Infineon


2021-08-24

Analog IC Revenue for 2021 Projected to Reach US$67.9 Billion Due to Strong Demand from End Markets

The analog IC industry is one with a long history of development and product adoption across various applications. Annual analog IC revenue reached US$53.9 billion in 2020. As the spread of the COVID-19 pandemic is gradually brought under control in China and the US this year, their domestic demand for telecom, automotive, industrial, and consumer electronics products has also kept growing, in turn generating strong demand for analog ICs. TrendForce therefore expects IC revenue for 2021 to reach US67.9 billion, a 22.1% YoY increase.

More specifically, analog IC demand from the automotive market is expected to undergo remarkable growth this year, primarily due to the recovery of the global automotive market and the continued trend towards automotive electrification as commercial opportunities from ADAS, EV, and automotive electronics enter a period of rapid growth. In response to demand from automakers and the auto market, various major IDMs have been placing a heavy emphasis on automotive analog IC development. Led by Infineon, NXP, Renesas, TI, and STM, the automotive IC market is expected to experience a 24.6% growth in 2021.

What is an analog IC?

The analog IC is an indispensable component in electronic devices. These chips can be divided into two categories according to their functions: general purpose analog IC and application specific analog IC. The former category encompasses amplifiers/comparators (signal conditioning), signal conversion, interface, and power management (general purpose). In sum, general purpose analog ICs are characterized by their low costs, single purpose, and universal compatibility.

Application specific analog ICs, on the other hand, encompass such use cases as consumer, computer, communications, automotive, and industrial/others. This product category refers to analog ICs that are designed and manufactured in accordance with electrical systems specified by the client. Compared to digital ICs, analog ICs are much more diverse in terms of product type, less costly, and more stable, while also having longer lifecycles.

The current state of the top three analog IC manufacturers

Almost all major analog IC suppliers are IDMs with long histories. In particular, longtime market leader Texas Instruments once against took pole position in the ranking of analog IC suppliers by revenue last year. With a range of analog ICs that includes more than 80,000 products, Texas Instruments possessed a 19% market share. The company is expected to maintain its dominance in 2021 thanks to its diverse product lines, high market acceptance, and high volume of client orders.

Infineon, which took second place on the ranking, registered a 19% YoY revenue growth on the back of its expansion into automotive and power management markets. Third-ranked STMicroelectronics benefitted from rising sales of its analog, MEMS, and sensor product portfolios. TrendForce expects Infineon and STMicroelectronics to continue their upward trajectories throughout 2021.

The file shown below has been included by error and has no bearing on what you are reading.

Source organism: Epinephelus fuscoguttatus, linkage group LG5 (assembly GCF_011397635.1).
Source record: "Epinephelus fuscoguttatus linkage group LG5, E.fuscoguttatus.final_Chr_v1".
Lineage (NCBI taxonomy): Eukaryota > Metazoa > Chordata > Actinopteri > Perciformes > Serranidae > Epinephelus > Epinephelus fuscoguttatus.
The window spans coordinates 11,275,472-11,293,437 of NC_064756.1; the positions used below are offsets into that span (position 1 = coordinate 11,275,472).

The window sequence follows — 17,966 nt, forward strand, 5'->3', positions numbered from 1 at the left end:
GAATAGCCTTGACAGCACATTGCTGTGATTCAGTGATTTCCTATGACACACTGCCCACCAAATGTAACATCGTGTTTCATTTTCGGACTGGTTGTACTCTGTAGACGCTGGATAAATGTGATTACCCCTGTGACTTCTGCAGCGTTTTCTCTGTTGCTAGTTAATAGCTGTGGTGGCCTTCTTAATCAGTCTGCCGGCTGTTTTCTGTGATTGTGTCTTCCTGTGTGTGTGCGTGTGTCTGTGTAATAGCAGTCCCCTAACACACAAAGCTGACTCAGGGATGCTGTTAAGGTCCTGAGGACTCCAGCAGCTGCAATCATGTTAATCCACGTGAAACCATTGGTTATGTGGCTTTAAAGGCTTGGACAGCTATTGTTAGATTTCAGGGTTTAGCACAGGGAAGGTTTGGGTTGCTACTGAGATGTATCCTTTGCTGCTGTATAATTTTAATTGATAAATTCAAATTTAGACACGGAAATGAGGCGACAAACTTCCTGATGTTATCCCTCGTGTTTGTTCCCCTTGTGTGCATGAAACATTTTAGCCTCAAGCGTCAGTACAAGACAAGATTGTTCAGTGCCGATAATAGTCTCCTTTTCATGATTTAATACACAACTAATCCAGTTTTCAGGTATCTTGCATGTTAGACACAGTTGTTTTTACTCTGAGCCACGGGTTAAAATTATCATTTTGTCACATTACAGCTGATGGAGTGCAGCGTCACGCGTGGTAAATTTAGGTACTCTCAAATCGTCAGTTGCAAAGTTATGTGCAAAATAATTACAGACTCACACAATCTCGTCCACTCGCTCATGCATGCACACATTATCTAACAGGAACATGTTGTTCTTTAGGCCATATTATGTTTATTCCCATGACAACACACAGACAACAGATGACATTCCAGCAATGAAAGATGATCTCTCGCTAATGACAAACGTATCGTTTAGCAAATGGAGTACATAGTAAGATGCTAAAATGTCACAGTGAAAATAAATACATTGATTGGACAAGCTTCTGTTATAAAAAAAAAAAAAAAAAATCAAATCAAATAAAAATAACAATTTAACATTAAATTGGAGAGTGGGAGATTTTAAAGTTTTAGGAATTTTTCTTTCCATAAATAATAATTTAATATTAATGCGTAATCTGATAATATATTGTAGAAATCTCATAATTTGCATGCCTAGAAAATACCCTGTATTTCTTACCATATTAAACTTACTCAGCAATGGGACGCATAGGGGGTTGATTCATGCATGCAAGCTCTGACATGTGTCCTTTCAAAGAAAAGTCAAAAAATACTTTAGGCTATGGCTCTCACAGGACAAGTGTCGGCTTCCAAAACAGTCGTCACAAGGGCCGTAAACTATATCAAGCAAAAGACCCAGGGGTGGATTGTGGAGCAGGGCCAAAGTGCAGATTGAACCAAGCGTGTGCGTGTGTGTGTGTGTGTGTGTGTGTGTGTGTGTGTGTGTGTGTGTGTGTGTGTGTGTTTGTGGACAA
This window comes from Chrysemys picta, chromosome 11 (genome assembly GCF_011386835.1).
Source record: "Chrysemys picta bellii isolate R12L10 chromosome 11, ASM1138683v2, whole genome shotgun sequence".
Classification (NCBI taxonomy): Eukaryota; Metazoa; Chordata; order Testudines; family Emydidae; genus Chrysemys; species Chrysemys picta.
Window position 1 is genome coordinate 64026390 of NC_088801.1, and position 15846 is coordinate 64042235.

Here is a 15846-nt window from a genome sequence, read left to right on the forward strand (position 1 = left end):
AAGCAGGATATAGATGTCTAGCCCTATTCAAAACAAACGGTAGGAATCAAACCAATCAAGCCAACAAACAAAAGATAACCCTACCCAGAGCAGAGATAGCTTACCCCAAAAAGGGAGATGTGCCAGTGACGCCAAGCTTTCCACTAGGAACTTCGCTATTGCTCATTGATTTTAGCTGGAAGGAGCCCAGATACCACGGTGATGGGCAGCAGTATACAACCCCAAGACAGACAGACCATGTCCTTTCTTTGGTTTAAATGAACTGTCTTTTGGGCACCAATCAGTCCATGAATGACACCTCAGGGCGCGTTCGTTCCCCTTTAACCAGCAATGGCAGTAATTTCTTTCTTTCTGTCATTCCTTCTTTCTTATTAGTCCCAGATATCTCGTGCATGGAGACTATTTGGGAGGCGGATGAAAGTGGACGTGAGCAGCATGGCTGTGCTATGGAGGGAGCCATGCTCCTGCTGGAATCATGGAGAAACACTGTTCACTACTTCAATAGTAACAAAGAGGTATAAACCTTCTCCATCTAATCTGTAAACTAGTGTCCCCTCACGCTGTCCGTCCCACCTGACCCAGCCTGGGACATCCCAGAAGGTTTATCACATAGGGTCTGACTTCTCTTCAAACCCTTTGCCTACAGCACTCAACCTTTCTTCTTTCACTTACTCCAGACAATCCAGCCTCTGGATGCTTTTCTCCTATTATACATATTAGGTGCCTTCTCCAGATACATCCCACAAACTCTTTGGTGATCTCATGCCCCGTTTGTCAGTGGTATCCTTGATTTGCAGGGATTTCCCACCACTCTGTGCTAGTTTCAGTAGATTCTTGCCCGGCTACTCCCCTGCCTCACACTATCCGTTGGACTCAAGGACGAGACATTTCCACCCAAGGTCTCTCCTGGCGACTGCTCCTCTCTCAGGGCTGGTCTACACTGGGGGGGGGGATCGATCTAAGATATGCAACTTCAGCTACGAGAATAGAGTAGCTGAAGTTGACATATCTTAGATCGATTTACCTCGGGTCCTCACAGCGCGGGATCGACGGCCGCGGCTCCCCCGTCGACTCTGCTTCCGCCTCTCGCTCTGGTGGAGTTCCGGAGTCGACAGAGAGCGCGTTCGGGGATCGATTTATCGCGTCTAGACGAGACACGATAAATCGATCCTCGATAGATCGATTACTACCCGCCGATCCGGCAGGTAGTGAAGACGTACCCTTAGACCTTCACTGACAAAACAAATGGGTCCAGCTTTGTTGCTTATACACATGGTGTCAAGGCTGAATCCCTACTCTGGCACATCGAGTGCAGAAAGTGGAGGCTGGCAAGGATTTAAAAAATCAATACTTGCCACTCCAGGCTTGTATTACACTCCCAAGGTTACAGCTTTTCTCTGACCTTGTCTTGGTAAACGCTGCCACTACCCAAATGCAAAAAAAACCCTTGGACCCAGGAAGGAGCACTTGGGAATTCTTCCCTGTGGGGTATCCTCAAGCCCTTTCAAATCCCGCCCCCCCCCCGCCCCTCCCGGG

Whereas China is the largest market for analog ICs, the analog IC industry will see the highest growth in the US

China is expected to account for 42% of analog IC sales, the highest among all regions in 2021, with the consumer electronics segment comprising most of these transactions. However, the US is expected to undergo the highest growth in terms of analog IC sales with a US$10.6 billion revenue in 2021, a 25% YoY growth. This performance can mostly be attributed to the fact that the US economy has been recovering in the post-pandemic era owing to increasing purchases in the consumer electronics, telecom, and automotive markets.

Furthermore, the US government has been pushing for infrastructure developments with a focus on transportation, networking, and electricity generation, leading to expanded procurement of analog ICs used in these applications. As the markets welcomes the arrival of the traditional peak season for analog IC procurement in 2H21, growth in the US market will likely persist as well.

(Cover image source: Pixabay)

2021-06-02

MCO 3.0 Lockdown in Malaysia, Hotspot for Packaging/Testing and Passive Component Manufacturing, Projected to Have No Effect on Semiconductor Companies, Says TrendForce


National governments in Southeast Asian countries, including Thailand, Vietnam, and Malaysia, have been instituting increasingly stringent pandemic control measures in response to the intensifying COVID-19 pandemic in these countries. Remarkably, these countries are all hotspots in the electronic component supply chain, and Malaysia, home to many semiconductor packaging and testing facilities as well as passive component fabs, has now come under the international spotlight as a result. In particular, Malaysia’s MCO 3.0 (Movement Control Order 3.0) lockdown, which was extended on June 1, specifically excludes the semiconductor industry, as this industry boasts relatively high market revenue. As such, packaging and testing facilities are currently operating normally in Malaysia, according to TrendForce’s latest investigations.

On March 18, 2020, the Malaysian government first implemented similar pandemic control measures, under which only about 50% of private businesses were allowed to operate. The semiconductor industry and medical services were notably excluded from the restrictions at the time, given the former’s high revenue and the latter’s critical importance during emergencies. Despite the heightened lockdown of the MCO 3.0, under which only certain essential economic activities are allowed to function, some aspects of the MCO 3.0’s restrictions are relatively more lenient, as this policy specifies only 40% of private business employees must adopt WFH. Incidentally, as previously mentioned, the MCO 3.0 does not apply to the semiconductor industry.